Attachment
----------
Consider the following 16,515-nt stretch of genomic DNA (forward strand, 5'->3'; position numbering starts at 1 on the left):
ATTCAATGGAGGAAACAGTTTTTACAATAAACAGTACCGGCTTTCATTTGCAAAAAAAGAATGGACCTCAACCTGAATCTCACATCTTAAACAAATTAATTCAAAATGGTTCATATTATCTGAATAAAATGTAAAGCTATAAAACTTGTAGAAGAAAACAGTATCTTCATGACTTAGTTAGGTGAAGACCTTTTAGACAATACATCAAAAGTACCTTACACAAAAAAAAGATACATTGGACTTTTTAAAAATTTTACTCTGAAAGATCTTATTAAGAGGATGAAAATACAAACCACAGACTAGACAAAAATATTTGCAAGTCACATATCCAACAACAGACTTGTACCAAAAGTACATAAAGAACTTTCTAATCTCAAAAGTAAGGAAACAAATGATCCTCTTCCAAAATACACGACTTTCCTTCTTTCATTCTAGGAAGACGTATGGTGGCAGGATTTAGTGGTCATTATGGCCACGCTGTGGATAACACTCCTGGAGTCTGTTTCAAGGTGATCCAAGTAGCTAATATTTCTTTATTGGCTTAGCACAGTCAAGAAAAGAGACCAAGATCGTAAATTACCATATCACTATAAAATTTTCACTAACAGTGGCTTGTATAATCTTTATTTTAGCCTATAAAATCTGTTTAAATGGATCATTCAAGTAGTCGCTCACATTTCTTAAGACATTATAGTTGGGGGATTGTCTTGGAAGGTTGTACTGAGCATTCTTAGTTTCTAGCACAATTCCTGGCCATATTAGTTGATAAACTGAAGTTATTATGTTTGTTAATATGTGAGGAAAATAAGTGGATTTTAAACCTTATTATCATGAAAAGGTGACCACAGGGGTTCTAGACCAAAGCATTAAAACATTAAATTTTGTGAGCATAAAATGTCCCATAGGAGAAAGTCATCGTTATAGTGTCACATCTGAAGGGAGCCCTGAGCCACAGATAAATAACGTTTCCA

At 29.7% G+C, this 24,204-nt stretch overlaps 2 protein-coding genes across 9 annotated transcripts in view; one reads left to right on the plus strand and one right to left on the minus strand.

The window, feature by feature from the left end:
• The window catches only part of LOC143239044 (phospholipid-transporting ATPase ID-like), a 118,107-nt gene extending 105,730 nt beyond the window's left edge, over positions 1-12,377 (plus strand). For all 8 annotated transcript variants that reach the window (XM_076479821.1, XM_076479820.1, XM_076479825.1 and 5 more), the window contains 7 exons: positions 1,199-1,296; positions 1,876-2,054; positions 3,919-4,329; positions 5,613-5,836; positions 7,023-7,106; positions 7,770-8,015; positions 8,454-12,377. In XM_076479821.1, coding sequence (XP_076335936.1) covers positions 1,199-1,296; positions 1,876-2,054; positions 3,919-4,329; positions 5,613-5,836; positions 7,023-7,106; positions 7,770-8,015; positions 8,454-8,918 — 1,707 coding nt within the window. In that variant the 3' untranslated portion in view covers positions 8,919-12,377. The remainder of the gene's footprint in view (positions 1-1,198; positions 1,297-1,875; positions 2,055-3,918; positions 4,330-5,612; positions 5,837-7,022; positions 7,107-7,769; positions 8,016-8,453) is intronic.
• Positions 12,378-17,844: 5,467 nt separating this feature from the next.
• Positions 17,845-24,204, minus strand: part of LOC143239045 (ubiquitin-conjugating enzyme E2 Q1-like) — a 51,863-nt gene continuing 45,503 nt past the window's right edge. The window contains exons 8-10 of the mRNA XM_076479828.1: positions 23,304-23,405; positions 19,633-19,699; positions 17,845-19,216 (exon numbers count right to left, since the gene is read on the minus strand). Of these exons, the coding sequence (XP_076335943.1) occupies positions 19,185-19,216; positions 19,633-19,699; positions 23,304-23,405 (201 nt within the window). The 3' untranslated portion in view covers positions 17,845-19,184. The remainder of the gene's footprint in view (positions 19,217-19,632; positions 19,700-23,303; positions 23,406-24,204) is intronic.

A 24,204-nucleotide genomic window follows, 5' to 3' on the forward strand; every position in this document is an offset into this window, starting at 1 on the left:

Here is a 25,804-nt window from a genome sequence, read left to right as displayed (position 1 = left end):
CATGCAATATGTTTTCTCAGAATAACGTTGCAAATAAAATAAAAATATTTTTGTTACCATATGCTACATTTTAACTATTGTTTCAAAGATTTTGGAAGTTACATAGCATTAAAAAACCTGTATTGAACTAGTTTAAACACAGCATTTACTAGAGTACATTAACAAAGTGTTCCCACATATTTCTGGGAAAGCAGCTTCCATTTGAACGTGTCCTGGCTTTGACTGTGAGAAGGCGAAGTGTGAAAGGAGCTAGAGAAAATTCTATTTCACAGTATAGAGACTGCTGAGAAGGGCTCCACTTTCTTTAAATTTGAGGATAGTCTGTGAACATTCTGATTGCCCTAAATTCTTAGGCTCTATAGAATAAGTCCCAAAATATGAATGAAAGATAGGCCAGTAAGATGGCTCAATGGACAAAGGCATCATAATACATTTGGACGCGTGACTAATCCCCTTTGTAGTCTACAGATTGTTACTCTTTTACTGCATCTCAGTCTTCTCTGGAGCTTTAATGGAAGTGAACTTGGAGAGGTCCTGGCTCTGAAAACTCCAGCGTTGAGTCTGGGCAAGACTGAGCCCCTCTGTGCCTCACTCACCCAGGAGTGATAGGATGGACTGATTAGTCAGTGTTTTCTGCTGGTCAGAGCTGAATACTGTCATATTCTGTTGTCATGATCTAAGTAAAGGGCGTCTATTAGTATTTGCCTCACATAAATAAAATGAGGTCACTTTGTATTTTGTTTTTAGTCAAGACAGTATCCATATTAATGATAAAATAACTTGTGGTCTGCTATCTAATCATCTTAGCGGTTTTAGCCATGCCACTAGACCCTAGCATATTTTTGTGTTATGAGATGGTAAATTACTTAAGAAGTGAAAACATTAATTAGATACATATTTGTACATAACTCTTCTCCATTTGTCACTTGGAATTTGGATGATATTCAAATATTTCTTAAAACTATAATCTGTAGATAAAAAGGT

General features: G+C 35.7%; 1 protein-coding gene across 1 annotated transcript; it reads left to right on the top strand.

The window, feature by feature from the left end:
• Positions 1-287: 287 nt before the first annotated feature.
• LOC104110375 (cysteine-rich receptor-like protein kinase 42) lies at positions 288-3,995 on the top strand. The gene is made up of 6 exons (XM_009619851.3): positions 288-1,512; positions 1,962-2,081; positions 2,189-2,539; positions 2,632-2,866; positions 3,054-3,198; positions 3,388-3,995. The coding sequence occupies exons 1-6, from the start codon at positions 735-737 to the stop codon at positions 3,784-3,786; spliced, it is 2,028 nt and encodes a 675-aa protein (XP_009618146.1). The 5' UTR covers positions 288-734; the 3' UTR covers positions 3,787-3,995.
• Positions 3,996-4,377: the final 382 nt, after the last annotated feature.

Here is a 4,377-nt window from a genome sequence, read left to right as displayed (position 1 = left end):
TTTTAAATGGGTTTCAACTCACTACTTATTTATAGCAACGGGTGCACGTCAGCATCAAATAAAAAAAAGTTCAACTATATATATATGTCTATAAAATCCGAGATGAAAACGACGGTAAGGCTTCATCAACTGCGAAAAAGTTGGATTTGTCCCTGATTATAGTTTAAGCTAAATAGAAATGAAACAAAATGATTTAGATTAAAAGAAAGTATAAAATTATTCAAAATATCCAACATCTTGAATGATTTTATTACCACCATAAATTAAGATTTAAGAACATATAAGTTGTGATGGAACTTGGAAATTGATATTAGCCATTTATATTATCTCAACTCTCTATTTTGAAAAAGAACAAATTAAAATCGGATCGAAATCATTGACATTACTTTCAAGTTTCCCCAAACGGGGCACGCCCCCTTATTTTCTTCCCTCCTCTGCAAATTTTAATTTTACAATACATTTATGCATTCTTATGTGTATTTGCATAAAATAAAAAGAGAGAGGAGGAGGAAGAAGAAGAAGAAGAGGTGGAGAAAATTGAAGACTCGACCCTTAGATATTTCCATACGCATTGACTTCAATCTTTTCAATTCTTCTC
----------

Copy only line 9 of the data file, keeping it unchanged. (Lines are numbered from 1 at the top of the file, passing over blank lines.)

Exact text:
Here is a 25,804-nt window from a genome sequence, read left to right as displayed (position 1 = left end):